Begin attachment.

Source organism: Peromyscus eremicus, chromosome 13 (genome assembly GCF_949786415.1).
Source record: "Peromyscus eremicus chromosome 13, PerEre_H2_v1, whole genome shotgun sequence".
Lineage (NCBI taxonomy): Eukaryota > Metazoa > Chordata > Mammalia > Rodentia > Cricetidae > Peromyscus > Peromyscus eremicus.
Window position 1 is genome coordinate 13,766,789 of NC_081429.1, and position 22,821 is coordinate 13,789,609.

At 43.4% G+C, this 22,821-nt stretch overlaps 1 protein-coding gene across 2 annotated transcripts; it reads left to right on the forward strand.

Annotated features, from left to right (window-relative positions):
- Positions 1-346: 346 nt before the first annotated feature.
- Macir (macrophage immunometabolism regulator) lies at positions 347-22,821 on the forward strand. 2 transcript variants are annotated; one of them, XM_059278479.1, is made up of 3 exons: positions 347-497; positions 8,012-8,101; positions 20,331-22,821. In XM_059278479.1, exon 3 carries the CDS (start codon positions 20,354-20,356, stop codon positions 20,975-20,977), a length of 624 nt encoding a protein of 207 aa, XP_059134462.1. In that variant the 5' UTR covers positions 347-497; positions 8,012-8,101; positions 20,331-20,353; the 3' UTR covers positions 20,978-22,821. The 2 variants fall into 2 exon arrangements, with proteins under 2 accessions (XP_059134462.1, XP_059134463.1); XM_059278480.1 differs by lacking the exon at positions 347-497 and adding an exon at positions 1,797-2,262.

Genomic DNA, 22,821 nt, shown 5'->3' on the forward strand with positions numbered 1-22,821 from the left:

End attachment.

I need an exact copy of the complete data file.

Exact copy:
Source organism: Peromyscus eremicus, chromosome 13 (genome assembly GCF_949786415.1).
Source record: "Peromyscus eremicus chromosome 13, PerEre_H2_v1, whole genome shotgun sequence".
Lineage (NCBI taxonomy): Eukaryota > Metazoa > Chordata > Mammalia > Rodentia > Cricetidae > Peromyscus > Peromyscus eremicus.
Window position 1 is genome coordinate 13,766,789 of NC_081429.1, and position 22,821 is coordinate 13,789,609.

At 43.4% G+C, this 22,821-nt stretch overlaps 1 protein-coding gene across 2 annotated transcripts; it reads left to right on the forward strand.

Annotated features, from left to right (window-relative positions):
- Positions 1-346: 346 nt before the first annotated feature.
- Macir (macrophage immunometabolism regulator) lies at positions 347-22,821 on the forward strand. 2 transcript variants are annotated; one of them, XM_059278479.1, is made up of 3 exons: positions 347-497; positions 8,012-8,101; positions 20,331-22,821. In XM_059278479.1, exon 3 carries the CDS (start codon positions 20,354-20,356, stop codon positions 20,975-20,977), a length of 624 nt encoding a protein of 207 aa, XP_059134462.1. In that variant the 5' UTR covers positions 347-497; positions 8,012-8,101; positions 20,331-20,353; the 3' UTR covers positions 20,978-22,821. The 2 variants fall into 2 exon arrangements, with proteins under 2 accessions (XP_059134462.1, XP_059134463.1); XM_059278480.1 differs by lacking the exon at positions 347-497 and adding an exon at positions 1,797-2,262.

Genomic DNA, 22,821 nt, shown 5'->3' on the forward strand with positions numbered 1-22,821 from the left: